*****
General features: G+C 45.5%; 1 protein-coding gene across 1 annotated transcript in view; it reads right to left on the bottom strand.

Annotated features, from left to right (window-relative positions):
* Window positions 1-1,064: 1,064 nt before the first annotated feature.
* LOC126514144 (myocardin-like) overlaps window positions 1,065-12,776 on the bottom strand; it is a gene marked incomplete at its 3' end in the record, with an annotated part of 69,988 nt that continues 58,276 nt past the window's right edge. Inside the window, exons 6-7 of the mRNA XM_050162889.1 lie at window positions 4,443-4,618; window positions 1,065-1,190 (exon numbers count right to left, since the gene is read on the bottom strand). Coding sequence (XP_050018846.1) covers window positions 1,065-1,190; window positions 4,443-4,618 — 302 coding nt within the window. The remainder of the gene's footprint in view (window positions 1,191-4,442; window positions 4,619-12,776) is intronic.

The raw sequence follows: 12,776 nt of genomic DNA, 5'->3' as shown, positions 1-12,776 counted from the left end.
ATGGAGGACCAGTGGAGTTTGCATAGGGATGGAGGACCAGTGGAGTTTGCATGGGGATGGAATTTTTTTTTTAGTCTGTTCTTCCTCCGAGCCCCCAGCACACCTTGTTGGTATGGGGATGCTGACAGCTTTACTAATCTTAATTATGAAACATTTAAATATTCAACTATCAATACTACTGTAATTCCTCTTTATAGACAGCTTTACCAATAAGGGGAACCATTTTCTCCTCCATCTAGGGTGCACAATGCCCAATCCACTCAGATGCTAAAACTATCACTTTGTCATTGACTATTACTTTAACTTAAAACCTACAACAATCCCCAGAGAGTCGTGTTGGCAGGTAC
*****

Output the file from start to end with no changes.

General features: G+C 45.5%; 1 protein-coding gene across 1 annotated transcript in view; it reads right to left on the bottom strand.

Annotated features, from left to right (window-relative positions):
* Window positions 1-1,064: 1,064 nt before the first annotated feature.
* LOC126514144 (myocardin-like) overlaps window positions 1,065-12,776 on the bottom strand; it is a gene marked incomplete at its 3' end in the record, with an annotated part of 69,988 nt that continues 58,276 nt past the window's right edge. Inside the window, exons 6-7 of the mRNA XM_050162889.1 lie at window positions 4,443-4,618; window positions 1,065-1,190 (exon numbers count right to left, since the gene is read on the bottom strand). Coding sequence (XP_050018846.1) covers window positions 1,065-1,190; window positions 4,443-4,618 — 302 coding nt within the window. The remainder of the gene's footprint in view (window positions 1,191-4,442; window positions 4,619-12,776) is intronic.

The raw sequence follows: 12,776 nt of genomic DNA, 5'->3' as shown, positions 1-12,776 counted from the left end.
ATGGAGGACCAGTGGAGTTTGCATAGGGATGGAGGACCAGTGGAGTTTGCATGGGGATGGAATTTTTTTTTTAGTCTGTTCTTCCTCCGAGCCCCCAGCACACCTTGTTGGTATGGGGATGCTGACAGCTTTACTAATCTTAATTATGAAACATTTAAATATTCAACTATCAATACTACTGTAATTCCTCTTTATAGACAGCTTTACCAATAAGGGGAACCATTTTCTCCTCCATCTAGGGTGCACAATGCCCAATCCACTCAGATGCTAAAACTATCACTTTGTCATTGACTATTACTTTAACTTAAAACCTACAACAATCCCCAGAGAGTCGTGTTGGCAGGTAC